23 years ago….Brothers in Exile

Music, good music, timed perfectly and delivered by the right person can occassionally have an incredible impact upon you – almost involuntarily producing an emotional response. That happened to me last night when I went to see Martyn Joseph at the Sage.

I have to say I regarded most of it as a bit of a mediocre gig. It certainly didn’t have the power that the recent performances I’ve seen him do at Greenbelt with or without Stewart Henderson produce, or indeed the passion of the Deep Blue stage of his career a couple of years back when he was angry at Bush. It seems that as he has entered into middle age and Obama has become president MJ has lost alot of the anger. Thus, this set was a very different gig to those I’ve encountered in the past. Yes there were some oldies, but noticeably Dolphins Make Me Cry and several others that were staples have disappeared. There were some proper love songs, not the cynical type that he and Billy Bragg do so well, but a couple of proper tender ones. The man it appears is mellowing.

That is not to say he has mellowed to anything near selling out, the politics and passion are still there but something has happened, that you can tell. He gave some new material, not yet on a CD/ albumn or however you wish to describe, and this showed that the man emerging from the shadow has been reflecting life and a 29 year career. This material was, I would venture to suggest, amongst the best he has produced. Some of it is available for free download from his website, including “Five Sisters” – the second best song of the evening – and “Lonely Like America”.

The intense moment for me came during a new song called “Brothers in Exile”. Here I have to put some stuff in context. Firstly, I was sitting there in the 2nd row of The Sage with TOH. Secondly, I first saw MJ in concert exactly 23 years ago, (give or take a couple of weeks), in a FE college hall. Then it was a concert put on, I believe, by the local evo youth ministry org. This young singer, song writer in his 20’s was expected to put on a good show so at the end someone could come on stage, thank him and sell religion to the smiling Christian crowd. It was a Friday night, the Friday before I got baptised the following Sunday. I bought a t-shirt, got it signed but then my dad washed it and the signature came off…hey ho. In the intervening time both MJ and I have, in our seperate lives, grown up; married; had children; struggled with and walked/ crawled away from the evo sub-culture; getting out (one could argue) before we were thrown out for our different reasons. Once a year our paths cross again, although we don’t know each other, at Greenbelt. That place of hope which MJ described earlier as in the year, as he stood on stage at the festival answering questions from the audience, as his church, and which I over the years described as my place of sanity and safety. We never talk, I just go and listen to his music…but we have been on journeys down some of the same roads. To a certain extent you could argue we are exiles from a culture we were both previously part of and Greenbelt is our refugee camp.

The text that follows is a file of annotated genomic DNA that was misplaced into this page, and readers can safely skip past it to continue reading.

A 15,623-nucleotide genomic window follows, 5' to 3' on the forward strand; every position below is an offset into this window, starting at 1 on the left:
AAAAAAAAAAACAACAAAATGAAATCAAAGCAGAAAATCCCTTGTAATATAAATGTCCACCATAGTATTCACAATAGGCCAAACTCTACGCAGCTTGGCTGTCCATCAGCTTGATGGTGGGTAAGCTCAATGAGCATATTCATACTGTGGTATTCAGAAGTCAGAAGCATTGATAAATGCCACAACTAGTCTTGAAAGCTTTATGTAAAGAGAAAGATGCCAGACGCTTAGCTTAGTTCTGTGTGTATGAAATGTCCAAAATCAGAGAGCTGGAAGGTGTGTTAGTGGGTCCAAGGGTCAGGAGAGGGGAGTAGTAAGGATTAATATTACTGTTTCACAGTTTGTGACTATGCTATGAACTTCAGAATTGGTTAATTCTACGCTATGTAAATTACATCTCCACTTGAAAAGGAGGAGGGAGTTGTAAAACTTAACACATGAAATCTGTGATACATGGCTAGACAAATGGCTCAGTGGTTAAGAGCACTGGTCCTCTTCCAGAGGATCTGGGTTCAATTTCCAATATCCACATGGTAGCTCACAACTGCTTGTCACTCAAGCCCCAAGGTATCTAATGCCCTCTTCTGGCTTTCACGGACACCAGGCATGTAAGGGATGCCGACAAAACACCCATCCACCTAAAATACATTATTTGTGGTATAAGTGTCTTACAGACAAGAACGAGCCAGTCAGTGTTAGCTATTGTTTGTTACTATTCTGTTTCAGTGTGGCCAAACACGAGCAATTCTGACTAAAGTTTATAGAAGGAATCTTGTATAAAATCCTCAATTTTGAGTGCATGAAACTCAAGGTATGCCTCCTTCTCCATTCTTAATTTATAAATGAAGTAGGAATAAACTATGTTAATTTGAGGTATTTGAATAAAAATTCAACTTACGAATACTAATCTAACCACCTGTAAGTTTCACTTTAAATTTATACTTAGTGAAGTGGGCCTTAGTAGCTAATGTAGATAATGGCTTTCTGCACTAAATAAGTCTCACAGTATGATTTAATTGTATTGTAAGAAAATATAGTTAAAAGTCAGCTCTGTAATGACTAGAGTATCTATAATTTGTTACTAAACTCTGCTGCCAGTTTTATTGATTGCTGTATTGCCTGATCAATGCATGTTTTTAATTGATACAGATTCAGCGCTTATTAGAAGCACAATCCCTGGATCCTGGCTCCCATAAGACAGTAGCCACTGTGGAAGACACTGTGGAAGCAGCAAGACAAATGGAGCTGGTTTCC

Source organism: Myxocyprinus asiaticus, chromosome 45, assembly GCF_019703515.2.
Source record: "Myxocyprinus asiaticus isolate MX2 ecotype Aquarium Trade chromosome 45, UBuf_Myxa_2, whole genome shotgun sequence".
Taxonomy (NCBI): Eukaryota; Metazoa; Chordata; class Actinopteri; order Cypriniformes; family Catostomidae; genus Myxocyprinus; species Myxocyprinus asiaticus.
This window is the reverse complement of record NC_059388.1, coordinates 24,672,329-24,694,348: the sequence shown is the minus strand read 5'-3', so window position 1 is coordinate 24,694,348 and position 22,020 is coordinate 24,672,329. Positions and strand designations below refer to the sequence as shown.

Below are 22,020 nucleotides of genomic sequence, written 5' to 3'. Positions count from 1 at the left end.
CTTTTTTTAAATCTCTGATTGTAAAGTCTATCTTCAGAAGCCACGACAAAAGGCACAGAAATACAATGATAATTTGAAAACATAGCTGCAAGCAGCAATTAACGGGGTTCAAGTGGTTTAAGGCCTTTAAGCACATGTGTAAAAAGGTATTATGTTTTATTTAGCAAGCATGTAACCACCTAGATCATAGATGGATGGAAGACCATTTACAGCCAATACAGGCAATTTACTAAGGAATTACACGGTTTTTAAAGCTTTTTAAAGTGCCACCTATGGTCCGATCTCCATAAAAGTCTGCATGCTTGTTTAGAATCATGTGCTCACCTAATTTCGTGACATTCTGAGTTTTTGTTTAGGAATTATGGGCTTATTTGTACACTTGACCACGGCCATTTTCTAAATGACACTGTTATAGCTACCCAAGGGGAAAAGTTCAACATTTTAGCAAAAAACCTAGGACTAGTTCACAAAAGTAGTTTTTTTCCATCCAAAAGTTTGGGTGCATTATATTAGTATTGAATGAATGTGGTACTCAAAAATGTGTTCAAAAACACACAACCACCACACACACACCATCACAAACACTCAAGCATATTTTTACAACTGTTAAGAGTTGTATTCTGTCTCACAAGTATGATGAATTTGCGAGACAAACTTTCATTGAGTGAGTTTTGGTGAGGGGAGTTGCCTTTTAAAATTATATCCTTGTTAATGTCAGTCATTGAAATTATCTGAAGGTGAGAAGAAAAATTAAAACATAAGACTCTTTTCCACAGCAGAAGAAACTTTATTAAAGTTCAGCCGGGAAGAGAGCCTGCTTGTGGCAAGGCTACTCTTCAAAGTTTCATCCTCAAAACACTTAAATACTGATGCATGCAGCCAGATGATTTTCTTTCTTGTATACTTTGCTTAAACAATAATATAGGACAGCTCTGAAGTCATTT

Thus, when he gave an opening to the song “Brothers in Exile” saying it was about being a refugee, an exile but not a literal one I knew what the song was about. Once he started singing the words my tears began to flow. It was honestly like a damn opening as this song touched my heart. I realised that he is still an exile outside the church and I am refugee who has settled in a new land, mainstream Methodism. There was a line in the song about leaving before you were kicked out, as TOH held me as I just cried into her and she kissed my head while he sung I felt this summed it up really. The tears and the emotion only lasted a song, but it is a song that I realised has meant more to me than any other I have perhaps encountered on first hearing. I joked with TOH afterwards that if that it had that effect on me what effect would it have with a tent containing many refugees at GB? She suggested some large boxes of tissues might be in order.

I leave with you This Being Woman, one of the better MJ songs available on You Tube…and which has a better version on the Martyn Joseph and Stewart Henderson music and poetry albumn “because we can….”.

About tractorgirl

Hi my name is Sally Rush: I'm a Christian, a mother, a community engagement officer, a listener, a dreamer, a partner, an experienced teacher, a friend, a daughter, a sister and so much more.

2 thoughts on “23 years ago….Brothers in Exile

  1. I think we may have had this conversation before (or it could have been with someone else, I forget) but I really struggle to *get* Martyn Joseph. I mean, I agree with you about his journey and it reflects mine to an extent, but apart from a few songs his music really just doesn’t do very much for me. I don’t dislike it, it just doesn’t move me particularly.

    Which is why I find myself at Greenbelt in the amusing position of being a heretic and going against the flow somewhat! 🙂

    Having said all that, I was really moved by what you said about your own reaction to his music at this gig. God bless xx

  2. Jack, we haven’t had that convo, but is interesting. Guess that is the thing about art- different bits do different things to diff people.

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